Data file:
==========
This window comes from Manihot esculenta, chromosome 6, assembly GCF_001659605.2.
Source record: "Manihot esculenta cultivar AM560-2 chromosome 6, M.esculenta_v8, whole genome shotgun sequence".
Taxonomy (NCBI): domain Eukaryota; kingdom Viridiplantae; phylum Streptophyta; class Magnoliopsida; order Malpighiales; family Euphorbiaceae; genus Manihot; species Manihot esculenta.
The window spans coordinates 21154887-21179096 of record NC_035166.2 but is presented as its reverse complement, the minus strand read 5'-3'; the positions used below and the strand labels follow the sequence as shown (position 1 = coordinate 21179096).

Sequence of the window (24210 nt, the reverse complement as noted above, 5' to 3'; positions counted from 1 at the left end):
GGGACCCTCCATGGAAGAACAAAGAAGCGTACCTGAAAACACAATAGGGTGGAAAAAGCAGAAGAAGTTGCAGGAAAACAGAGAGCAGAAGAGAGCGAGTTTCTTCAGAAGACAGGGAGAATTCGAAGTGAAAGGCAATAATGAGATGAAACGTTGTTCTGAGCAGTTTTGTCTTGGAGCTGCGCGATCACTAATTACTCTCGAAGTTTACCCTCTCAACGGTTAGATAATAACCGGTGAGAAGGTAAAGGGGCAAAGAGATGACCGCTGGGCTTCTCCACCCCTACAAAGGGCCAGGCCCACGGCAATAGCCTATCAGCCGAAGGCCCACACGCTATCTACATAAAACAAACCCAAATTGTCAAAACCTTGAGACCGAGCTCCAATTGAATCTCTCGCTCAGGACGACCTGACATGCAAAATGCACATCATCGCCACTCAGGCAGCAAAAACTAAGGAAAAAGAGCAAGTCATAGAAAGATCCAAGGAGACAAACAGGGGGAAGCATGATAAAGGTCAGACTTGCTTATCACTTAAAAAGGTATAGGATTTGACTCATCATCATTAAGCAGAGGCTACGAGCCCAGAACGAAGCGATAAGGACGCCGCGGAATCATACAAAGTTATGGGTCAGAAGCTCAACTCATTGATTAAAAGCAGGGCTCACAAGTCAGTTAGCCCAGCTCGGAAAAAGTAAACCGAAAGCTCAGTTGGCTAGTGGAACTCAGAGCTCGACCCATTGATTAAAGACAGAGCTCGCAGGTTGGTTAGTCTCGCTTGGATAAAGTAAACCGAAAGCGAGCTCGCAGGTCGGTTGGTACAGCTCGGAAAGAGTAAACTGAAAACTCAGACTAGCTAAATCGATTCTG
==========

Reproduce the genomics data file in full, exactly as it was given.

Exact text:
This window comes from Manihot esculenta, chromosome 6, assembly GCF_001659605.2.
Source record: "Manihot esculenta cultivar AM560-2 chromosome 6, M.esculenta_v8, whole genome shotgun sequence".
Taxonomy (NCBI): domain Eukaryota; kingdom Viridiplantae; phylum Streptophyta; class Magnoliopsida; order Malpighiales; family Euphorbiaceae; genus Manihot; species Manihot esculenta.
The window spans coordinates 21154887-21179096 of record NC_035166.2 but is presented as its reverse complement, the minus strand read 5'-3'; the positions used below and the strand labels follow the sequence as shown (position 1 = coordinate 21179096).

Sequence of the window (24210 nt, the reverse complement as noted above, 5' to 3'; positions counted from 1 at the left end):
GGGACCCTCCATGGAAGAACAAAGAAGCGTACCTGAAAACACAATAGGGTGGAAAAAGCAGAAGAAGTTGCAGGAAAACAGAGAGCAGAAGAGAGCGAGTTTCTTCAGAAGACAGGGAGAATTCGAAGTGAAAGGCAATAATGAGATGAAACGTTGTTCTGAGCAGTTTTGTCTTGGAGCTGCGCGATCACTAATTACTCTCGAAGTTTACCCTCTCAACGGTTAGATAATAACCGGTGAGAAGGTAAAGGGGCAAAGAGATGACCGCTGGGCTTCTCCACCCCTACAAAGGGCCAGGCCCACGGCAATAGCCTATCAGCCGAAGGCCCACACGCTATCTACATAAAACAAACCCAAATTGTCAAAACCTTGAGACCGAGCTCCAATTGAATCTCTCGCTCAGGACGACCTGACATGCAAAATGCACATCATCGCCACTCAGGCAGCAAAAACTAAGGAAAAAGAGCAAGTCATAGAAAGATCCAAGGAGACAAACAGGGGGAAGCATGATAAAGGTCAGACTTGCTTATCACTTAAAAAGGTATAGGATTTGACTCATCATCATTAAGCAGAGGCTACGAGCCCAGAACGAAGCGATAAGGACGCCGCGGAATCATACAAAGTTATGGGTCAGAAGCTCAACTCATTGATTAAAAGCAGGGCTCACAAGTCAGTTAGCCCAGCTCGGAAAAAGTAAACCGAAAGCTCAGTTGGCTAGTGGAACTCAGAGCTCGACCCATTGATTAAAGACAGAGCTCGCAGGTTGGTTAGTCTCGCTTGGATAAAGTAAACCGAAAGCGAGCTCGCAGGTCGGTTGGTACAGCTCGGAAAGAGTAAACTGAAAACTCAGACTAGCTAAATCGATTCTG